As a Time to Change ambassador with Rethink and MIND, each year I give a presentation to my work colleagues and other local businesses about mental health awareness for Time to Talk Day. This year however I won’t be, as I feel I need to focus on my own wellbeing. Choosing to focus on ourselves, particularly when we work, is often very hard to do. So how can we strike the right work-life balance when we need to be making self-care a priority?
It’s Not Weakness
You’ve probably heard this analogy a hundred times, but it is a simple way to way challenge this stigma; if you break your arm, no one expects you to just suck it up and get on with life as normal. You need a cast, maybe physio, you need extra help from friends and family while you heal. If you are experiencing a mental health problem, you need to treat it the same way. Taking care of yourself in this way is in no way a weakness, in the same way that refusing a cast for a broken arm doesn’t make you strong.
If you need to take some time to prioritise your mental health, it might help to explain it to those around you such as your employer in the same terms (or show them this blog post). By acknowledging that you need some time to heal and by being proactive about it, you reduce the risk of long term problems. You can get better and get back to work as normal. If you think about it as a broken arm, ignoring it could result in long term pain or permanent disablement, so we make an effort to let it heal properly. Our mental health deserves the same attention, with the result for you being that you have time to recover, and for your employer it means they get you back to your awesome best.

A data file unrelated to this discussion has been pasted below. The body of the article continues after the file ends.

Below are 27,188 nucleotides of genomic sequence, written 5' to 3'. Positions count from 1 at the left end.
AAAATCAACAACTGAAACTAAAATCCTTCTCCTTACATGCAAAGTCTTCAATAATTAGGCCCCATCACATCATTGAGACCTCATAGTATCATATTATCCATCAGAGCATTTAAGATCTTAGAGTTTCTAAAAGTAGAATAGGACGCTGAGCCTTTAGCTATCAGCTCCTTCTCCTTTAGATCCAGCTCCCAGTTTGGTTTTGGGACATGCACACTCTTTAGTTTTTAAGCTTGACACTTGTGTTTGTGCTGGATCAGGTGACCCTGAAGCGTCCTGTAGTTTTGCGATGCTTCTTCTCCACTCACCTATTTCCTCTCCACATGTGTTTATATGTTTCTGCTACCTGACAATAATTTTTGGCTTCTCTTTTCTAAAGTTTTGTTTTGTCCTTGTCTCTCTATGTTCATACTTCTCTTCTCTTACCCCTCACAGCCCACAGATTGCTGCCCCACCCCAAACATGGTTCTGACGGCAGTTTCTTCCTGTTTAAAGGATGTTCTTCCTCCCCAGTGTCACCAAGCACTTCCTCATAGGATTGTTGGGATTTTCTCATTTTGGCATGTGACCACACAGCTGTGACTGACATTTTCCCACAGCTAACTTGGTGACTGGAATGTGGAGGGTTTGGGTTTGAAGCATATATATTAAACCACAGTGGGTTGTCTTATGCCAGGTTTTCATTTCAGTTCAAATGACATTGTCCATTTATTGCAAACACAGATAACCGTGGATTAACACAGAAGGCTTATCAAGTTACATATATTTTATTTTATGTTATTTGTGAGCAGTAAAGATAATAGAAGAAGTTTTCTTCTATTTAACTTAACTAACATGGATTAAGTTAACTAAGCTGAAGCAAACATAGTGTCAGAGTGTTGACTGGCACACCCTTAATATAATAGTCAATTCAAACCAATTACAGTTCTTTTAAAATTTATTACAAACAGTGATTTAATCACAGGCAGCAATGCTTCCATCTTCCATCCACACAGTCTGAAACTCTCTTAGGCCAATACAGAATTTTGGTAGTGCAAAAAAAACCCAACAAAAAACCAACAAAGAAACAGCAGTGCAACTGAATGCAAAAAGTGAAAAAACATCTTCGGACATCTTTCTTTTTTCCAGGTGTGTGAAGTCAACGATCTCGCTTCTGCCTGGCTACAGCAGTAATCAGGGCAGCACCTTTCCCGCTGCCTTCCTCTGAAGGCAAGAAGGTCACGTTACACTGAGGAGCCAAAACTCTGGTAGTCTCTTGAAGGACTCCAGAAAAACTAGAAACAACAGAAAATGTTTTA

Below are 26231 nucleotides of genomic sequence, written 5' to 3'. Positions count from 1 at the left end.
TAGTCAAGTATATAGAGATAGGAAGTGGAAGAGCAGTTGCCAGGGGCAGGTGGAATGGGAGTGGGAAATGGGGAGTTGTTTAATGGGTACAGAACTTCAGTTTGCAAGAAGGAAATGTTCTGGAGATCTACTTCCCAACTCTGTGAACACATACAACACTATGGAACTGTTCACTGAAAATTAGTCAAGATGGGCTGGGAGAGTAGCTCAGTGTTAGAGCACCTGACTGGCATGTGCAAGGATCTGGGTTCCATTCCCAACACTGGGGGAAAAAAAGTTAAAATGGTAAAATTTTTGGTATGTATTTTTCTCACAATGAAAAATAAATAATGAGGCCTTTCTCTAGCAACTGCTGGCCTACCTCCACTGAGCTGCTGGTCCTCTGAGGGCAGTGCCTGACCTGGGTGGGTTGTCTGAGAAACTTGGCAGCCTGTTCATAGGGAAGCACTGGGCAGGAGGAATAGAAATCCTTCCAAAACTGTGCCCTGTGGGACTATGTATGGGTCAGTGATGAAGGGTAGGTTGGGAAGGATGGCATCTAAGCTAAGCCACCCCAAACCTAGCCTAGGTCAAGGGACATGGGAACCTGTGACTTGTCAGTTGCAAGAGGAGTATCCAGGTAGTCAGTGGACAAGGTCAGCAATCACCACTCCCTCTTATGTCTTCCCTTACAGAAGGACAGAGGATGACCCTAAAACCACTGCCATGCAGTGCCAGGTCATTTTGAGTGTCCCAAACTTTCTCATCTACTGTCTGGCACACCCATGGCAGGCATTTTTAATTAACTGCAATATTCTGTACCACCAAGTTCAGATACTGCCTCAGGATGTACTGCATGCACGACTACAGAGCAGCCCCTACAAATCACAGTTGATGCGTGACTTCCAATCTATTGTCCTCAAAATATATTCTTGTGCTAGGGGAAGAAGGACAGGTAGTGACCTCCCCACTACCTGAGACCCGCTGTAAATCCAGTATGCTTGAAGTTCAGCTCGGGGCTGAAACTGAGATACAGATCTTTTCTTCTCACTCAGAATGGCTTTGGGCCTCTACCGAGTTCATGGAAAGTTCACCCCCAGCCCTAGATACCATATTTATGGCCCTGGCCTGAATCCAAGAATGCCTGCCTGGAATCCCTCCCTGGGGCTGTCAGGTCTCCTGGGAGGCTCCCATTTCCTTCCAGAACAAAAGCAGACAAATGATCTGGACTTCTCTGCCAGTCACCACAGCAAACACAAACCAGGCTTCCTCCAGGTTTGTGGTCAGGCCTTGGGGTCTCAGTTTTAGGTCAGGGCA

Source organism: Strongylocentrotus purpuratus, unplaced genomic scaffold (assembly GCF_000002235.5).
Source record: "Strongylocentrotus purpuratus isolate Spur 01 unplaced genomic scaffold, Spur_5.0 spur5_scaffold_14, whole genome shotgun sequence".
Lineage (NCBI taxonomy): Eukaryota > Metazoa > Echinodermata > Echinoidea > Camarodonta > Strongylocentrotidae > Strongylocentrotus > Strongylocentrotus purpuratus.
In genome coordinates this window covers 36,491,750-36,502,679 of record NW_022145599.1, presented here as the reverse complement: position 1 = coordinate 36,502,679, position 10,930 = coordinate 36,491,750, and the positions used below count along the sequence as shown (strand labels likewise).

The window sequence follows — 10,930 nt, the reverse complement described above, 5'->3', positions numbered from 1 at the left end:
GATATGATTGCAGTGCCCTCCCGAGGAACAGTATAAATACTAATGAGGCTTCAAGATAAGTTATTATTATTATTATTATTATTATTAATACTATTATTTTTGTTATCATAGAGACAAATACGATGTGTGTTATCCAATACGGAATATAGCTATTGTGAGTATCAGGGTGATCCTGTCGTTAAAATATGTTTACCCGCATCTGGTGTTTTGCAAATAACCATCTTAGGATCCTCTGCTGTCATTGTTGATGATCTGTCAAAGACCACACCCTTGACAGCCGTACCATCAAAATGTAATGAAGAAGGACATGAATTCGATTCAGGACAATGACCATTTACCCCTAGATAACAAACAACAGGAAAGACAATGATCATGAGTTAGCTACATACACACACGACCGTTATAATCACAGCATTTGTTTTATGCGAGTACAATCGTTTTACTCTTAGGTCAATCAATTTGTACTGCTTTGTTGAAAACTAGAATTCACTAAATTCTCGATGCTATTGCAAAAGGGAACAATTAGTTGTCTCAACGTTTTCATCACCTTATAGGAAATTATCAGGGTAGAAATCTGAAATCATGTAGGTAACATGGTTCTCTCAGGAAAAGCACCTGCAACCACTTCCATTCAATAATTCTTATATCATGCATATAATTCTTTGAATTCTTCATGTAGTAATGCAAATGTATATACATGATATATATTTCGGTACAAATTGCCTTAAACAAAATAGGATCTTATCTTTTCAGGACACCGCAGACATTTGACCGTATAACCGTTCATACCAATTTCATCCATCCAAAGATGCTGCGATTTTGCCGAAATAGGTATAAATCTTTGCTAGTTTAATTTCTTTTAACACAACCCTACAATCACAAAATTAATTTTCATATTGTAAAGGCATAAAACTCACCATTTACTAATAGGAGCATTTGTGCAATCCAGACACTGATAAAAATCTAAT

If your employer needs further encouragement to support your mental health, it can’t hurt to drop the Stevenson-Farmer Independent Review into Mental Health in the Workplace in front of them, that found the cost to employers who neglect their staff’s mental health equates to £42 BILLION pounds a year.
Self Care is the New Keep Fit
The stigma around self care is being challenged by the rise of self-care influencers. Think about it; how many posts do you now see on social media of peoples cosy socks and cups of tea, delicious looking buddha bowls or life-affirming mantras? It’s cool to look after yourself now, and the explosion of things like Hygge and the KonMari method, now is the time to focus on finding comfort and joy in ordinary life.
There is a whole new world of self-care beyond kale smoothies and running half marathons, and the fact that they are trendy makes them so much easier to incorporate into your work-life routine. Go get some lovely things to put on your desk, buy some fancy tea to share with your colleagues, or learn to fold your clothes in a way that you feel joy every time you open your drawers in the morning to get dressed. Small acts of self-care add up, and it doesn’t feel like a chore to try and put yourself first in this way.
It’s Not Work You vs. Real You
You are not two different people. Your “real world” problems come with you to the office however hard you try and keep them separate. It’s better to accept and accommodate this fact than to put yourself under strain trying to maintain two distinct and separate lives.